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Opinion

April 20, 2014

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Jinnah in the time of the PPO

The human condition
“In an age where the powers assumed by the state against its citizens... far exceed even the most gross abuses of the colonial system, Bhagat Singh’s example is singularly relevant…” Joya Chatterji

Bhagat Singh – the protagonist of our story – must recede in the background and Jinnah – the guest star of the Bhagat Singh saga – must for the moment occupy centre stage. It is his eloquence that provides an objectively distant but sufficiently involved liberal commentary on the whole affair. It is also satisfyingly non-revolutionary for the liberal ear but could still turn out, in essence, to be an embarrassingly secular critique of our secularists.
Yet – in the days of the missing in Fata and Balochistan and in the moment of the arrival of the PPO – we do not begin on the lofty height of liberal abstractions but on the grosser ground of liberal law which, when it is true to itself, is often an irritant for the establishment and all its children – liberal and conservative alike. What they need is not law but a fig-leaf they call the ‘Legal Cover’.
In an afternoon of the September of 1929, Jinnah resounded in the Imperial Legislative Council:
“I will give you a picture as to what will happen under this bill. The government will apply to the magistrate before whom the inquiry is going on and say: ‘Here is a law which we have secured from the legislature…the inquiry will then proceed ex parte before the magistrate. Evidence will be read, oral and documentary, which will go without being tested by cross-examination. The documentary evidence will go without being even seen by the accused…and how will you identity the accused in their absence?... Under this bill the accused will not be there to give any explanation to the magistrate with regard to the evidence that has already been recorded ex parte…I ask… whether that will be a trial or a farce.”
Jinnah was talking to British imperialism in

the assembly where the government had moved a bill seeking legal cover to try Bhagat Singh and his comrades as it saw fit. This, in Jinnah’s words, was a declaration of war on Bhagat and his men, a travesty of law by a power that was pursuing every possible course and method to kill or transport its victims. And even if the farce was given legal cover, “No judge who has got an iota of a judicial mind or a sense of justice can ever be a party to a trial of that character and pass sentence of death without a shudder and a pang of conscience”
Jinnah was not talking then to the state he founded and which the army re-founded, ideologically and physically, in collusion with – in coercion of – the politicians – and in suppression of the people.
But who is Jinnah talking to now?
“Rightly or wrongly, youth today in India is stirred up… however much you deplore them and however much you may say that they are misguided. It is the system, this damnable system of government which is resented by the people.”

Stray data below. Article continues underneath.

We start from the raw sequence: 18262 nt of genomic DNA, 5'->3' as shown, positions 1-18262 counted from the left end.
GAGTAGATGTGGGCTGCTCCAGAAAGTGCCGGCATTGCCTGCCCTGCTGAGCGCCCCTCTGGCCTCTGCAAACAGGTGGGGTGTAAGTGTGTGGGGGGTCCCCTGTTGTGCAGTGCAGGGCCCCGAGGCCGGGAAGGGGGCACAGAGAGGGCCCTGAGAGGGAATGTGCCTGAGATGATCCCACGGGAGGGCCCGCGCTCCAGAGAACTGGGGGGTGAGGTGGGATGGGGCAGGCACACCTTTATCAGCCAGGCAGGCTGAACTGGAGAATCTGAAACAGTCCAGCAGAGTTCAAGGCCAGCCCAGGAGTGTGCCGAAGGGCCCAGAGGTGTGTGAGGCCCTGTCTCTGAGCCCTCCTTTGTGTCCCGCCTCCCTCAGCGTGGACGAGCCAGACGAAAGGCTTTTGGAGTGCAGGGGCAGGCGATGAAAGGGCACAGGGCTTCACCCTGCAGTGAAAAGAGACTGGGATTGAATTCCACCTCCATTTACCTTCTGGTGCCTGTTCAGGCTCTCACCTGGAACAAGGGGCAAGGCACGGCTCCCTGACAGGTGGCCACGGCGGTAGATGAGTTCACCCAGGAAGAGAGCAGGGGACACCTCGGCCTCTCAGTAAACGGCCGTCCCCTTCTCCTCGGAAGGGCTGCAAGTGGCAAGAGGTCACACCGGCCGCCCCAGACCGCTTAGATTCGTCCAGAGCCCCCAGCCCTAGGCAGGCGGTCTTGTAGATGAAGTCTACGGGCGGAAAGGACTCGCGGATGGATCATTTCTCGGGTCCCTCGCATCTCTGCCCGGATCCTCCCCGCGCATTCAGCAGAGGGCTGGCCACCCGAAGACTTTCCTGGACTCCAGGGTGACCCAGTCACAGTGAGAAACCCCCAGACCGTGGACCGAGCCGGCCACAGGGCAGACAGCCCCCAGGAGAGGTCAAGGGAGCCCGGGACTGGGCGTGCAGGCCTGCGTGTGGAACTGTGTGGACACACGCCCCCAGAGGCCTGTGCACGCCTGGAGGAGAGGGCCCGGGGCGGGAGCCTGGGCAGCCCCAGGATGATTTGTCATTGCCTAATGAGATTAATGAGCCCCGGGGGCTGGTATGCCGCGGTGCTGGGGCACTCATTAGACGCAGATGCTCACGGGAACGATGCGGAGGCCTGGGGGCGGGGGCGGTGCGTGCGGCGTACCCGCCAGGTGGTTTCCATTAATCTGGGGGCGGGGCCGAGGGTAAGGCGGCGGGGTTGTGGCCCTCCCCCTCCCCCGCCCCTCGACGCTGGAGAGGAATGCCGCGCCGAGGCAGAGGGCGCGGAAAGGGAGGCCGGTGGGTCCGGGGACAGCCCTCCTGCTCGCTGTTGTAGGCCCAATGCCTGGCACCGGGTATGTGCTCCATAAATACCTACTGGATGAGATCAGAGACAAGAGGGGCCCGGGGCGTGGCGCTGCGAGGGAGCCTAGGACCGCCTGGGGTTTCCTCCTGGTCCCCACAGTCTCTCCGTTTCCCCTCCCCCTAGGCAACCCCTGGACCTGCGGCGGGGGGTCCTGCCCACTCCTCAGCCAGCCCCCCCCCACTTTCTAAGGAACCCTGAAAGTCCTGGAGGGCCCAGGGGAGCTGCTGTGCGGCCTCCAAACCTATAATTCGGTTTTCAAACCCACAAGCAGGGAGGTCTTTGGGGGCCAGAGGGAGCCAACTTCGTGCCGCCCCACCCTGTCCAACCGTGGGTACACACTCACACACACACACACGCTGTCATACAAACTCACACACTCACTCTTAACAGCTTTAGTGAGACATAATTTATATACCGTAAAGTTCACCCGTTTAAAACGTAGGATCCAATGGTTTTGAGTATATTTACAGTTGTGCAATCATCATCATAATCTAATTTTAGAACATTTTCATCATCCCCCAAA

If a change of word is necessitated here by the vagaries of time, how many of us will fail to agree that it is certainly not the word ‘damnable’? In certain areas the youth in Pakistan have been driven to damn the system in their own language of bombs and bullets. ‘Rightly or wrongly’ – as Jinnah would say.
Today, Jinnah’s speech must be read in its entirety, and not solely to appreciate that Jinnah defended Bhagat Singh. It must be read to complement the secular and liberal image of Jinnah reflected most beautifully in his speech of August 11. What would be Jinnah’s advice to the serene liberalism of our times whose sensibility is bruised only when the natives behave in strange ways that defy and obstruct the march of Reason?
“You may be a cold-blooded logician. I am a patient, cool-headed man and can calmly go on making speeches here. But, remember, there are thousands of young men outside. This is not the only country where these actions are resorted to. It has happened in other countries. Not youths but grey-bearded men have committed serious offences, moved by patriotic impulses.”
The reference to ‘bearded’ men takes on an amusing yet surreal quality in our country where the beard has almost become a term of abuse in liberal attempts at demolishing dogmas. It is also significant that Jinnah does not find relevant the question of ‘patriotic impulses’ being misguided or otherwise. What concerns him is the root cause. What makes him angry is the inability to see the cause.
“Will you open your eyes? Will you have a little more imagination? Have you got any statesmanship left? Have you got any political wisdom? This is not the way you are going to solve the root cause of the trouble.”
What is the root cause?
“…Is there today in any part of the globe a civilised government that is engaged day in and day out, week in week out, month in month out in prosecuting their people? Do you not realise yourself, if you open your eyes, that there is resentment, universal resentment against your policy, against your programme?”